This transabdominal pelvic ultrasound demonstrates a single, live IUP with a fetal heart rate of 146. It is evident in this clip that there is a hypoechoic fluid collection on the right lateral aspect of the uterus between the uterine wall and the chorionic membrane, consistent with a moderate sized subchorionic hemorrhage. There is no free abdominal fluid noted.
Take home points:
Subchorionic hemorrhage, present in 3% of pregnancies, increases the risk of fetal complications. 
spontaneous abortion (from 8.9% to 17.6%; OR 2.18, 95% CI 1.29–3.68)
stillbirth (from 0.9% to 1.9%, pooled OR 2.09, 95% CI 1.20–3.67)
abruption (from 0.7% to 3.6%, OR 5.71, 95% CI 3.91–8.33)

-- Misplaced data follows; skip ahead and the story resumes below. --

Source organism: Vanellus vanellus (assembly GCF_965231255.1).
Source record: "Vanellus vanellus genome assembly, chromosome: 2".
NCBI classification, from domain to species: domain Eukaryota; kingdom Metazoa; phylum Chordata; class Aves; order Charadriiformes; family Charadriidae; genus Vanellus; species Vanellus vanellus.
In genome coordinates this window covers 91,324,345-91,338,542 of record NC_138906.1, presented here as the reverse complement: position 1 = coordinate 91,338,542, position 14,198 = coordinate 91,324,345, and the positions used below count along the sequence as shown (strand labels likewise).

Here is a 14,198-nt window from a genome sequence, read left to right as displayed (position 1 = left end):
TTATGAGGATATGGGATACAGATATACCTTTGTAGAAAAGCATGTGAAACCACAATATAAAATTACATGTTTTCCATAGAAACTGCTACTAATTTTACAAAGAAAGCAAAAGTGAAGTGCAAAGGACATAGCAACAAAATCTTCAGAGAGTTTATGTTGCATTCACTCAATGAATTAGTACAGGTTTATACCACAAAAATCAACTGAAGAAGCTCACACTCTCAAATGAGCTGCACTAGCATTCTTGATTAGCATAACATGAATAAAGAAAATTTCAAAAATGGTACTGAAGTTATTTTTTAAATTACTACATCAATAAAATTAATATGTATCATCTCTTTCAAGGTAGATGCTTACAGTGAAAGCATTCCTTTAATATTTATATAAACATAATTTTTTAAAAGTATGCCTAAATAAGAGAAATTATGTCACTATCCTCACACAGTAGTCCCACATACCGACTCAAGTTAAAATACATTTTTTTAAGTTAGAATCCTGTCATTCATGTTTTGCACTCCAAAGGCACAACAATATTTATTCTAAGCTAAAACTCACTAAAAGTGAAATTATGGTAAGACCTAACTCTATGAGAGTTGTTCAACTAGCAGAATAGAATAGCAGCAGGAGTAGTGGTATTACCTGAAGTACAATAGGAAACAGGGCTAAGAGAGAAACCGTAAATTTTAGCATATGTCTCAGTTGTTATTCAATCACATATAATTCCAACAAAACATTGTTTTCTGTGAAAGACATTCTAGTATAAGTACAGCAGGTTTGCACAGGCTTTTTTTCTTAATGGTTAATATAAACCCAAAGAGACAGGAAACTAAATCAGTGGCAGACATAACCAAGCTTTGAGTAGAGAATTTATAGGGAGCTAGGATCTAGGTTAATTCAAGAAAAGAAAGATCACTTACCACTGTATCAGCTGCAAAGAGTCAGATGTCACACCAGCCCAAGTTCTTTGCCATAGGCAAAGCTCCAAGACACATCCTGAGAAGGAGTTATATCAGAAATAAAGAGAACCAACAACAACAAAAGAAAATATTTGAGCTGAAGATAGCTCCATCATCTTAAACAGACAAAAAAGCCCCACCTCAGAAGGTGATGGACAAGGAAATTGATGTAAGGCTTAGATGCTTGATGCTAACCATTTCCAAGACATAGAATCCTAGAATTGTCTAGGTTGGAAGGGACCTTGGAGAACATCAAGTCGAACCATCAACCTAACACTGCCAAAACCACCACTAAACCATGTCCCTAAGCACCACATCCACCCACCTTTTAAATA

preterm delivery (from 10.1% to 13.6%, OR 1.40, 95% CI 1.18–1.68)
preterm premature rupture of membranes (from 2.3% to 3.8%, OR 1.64, 95% CI 1.22–2.21)
Patients who are noted to have a SCH should recieve the appropriate dose of Rhogam if Rh negative, even in the absence of vaginal bleeding.
The providor should arrange close followup with patient’s OBGYN to follow the hematoma until resolution.
The patient should be instructed to have pelvic rest until cleared by her OBGYN. 
Some sources recommend bed rest, although this has not been proven to improve outcome. 
1. Tuuli MG1, Norman SM, Odibo AO, Macones GA, Cahill AG. Perinatal outcomes in women with subchorionic hematoma: a systematic review and meta-analysis. Obstet Gynecol. 2011 May;117(5):1205-12. [article]
2. DeCherney A, Nathan L, Goodwin TM et al. Current Diagnosis & Treatment Obstetrics & Gynecology, Eleventh Edition. McGraw Hill Professional; 2012.
3. Snell BJ. Assessment and management of bleeding in the first trimester of pregnancy. J Midwifery Womens Health. 2009;54(6):483-91.